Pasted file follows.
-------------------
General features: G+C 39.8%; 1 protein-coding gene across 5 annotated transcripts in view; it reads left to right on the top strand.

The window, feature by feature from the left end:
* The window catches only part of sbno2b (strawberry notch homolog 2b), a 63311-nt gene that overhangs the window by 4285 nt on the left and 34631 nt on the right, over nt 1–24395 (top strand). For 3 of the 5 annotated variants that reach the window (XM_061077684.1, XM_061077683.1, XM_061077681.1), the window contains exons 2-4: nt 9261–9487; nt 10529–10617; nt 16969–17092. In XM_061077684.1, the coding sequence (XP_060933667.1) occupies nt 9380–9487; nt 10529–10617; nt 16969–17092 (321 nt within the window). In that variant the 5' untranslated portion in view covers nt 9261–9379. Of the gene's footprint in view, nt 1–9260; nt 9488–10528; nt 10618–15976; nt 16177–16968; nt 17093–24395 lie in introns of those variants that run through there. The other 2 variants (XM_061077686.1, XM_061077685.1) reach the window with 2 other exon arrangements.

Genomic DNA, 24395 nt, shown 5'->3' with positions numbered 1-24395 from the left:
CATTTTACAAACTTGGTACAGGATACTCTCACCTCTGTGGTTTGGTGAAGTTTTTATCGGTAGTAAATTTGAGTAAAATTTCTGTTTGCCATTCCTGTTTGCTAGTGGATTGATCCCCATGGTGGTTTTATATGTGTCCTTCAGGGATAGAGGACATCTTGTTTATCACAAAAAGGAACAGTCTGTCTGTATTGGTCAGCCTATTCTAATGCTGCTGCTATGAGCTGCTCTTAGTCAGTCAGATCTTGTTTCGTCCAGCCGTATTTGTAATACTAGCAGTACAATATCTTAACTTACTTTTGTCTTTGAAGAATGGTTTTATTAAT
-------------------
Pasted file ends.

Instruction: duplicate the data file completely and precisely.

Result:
General features: G+C 39.8%; 1 protein-coding gene across 5 annotated transcripts in view; it reads left to right on the top strand.

The window, feature by feature from the left end:
* The window catches only part of sbno2b (strawberry notch homolog 2b), a 63311-nt gene that overhangs the window by 4285 nt on the left and 34631 nt on the right, over nt 1–24395 (top strand). For 3 of the 5 annotated variants that reach the window (XM_061077684.1, XM_061077683.1, XM_061077681.1), the window contains exons 2-4: nt 9261–9487; nt 10529–10617; nt 16969–17092. In XM_061077684.1, the coding sequence (XP_060933667.1) occupies nt 9380–9487; nt 10529–10617; nt 16969–17092 (321 nt within the window). In that variant the 5' untranslated portion in view covers nt 9261–9379. Of the gene's footprint in view, nt 1–9260; nt 9488–10528; nt 10618–15976; nt 16177–16968; nt 17093–24395 lie in introns of those variants that run through there. The other 2 variants (XM_061077686.1, XM_061077685.1) reach the window with 2 other exon arrangements.

Genomic DNA, 24395 nt, shown 5'->3' with positions numbered 1-24395 from the left:
CATTTTACAAACTTGGTACAGGATACTCTCACCTCTGTGGTTTGGTGAAGTTTTTATCGGTAGTAAATTTGAGTAAAATTTCTGTTTGCCATTCCTGTTTGCTAGTGGATTGATCCCCATGGTGGTTTTATATGTGTCCTTCAGGGATAGAGGACATCTTGTTTATCACAAAAAGGAACAGTCTGTCTGTATTGGTCAGCCTATTCTAATGCTGCTGCTATGAGCTGCTCTTAGTCAGTCAGATCTTGTTTCGTCCAGCCGTATTTGTAATACTAGCAGTACAATATCTTAACTTACTTTTGTCTTTGAAGAATGGTTTTATTAAT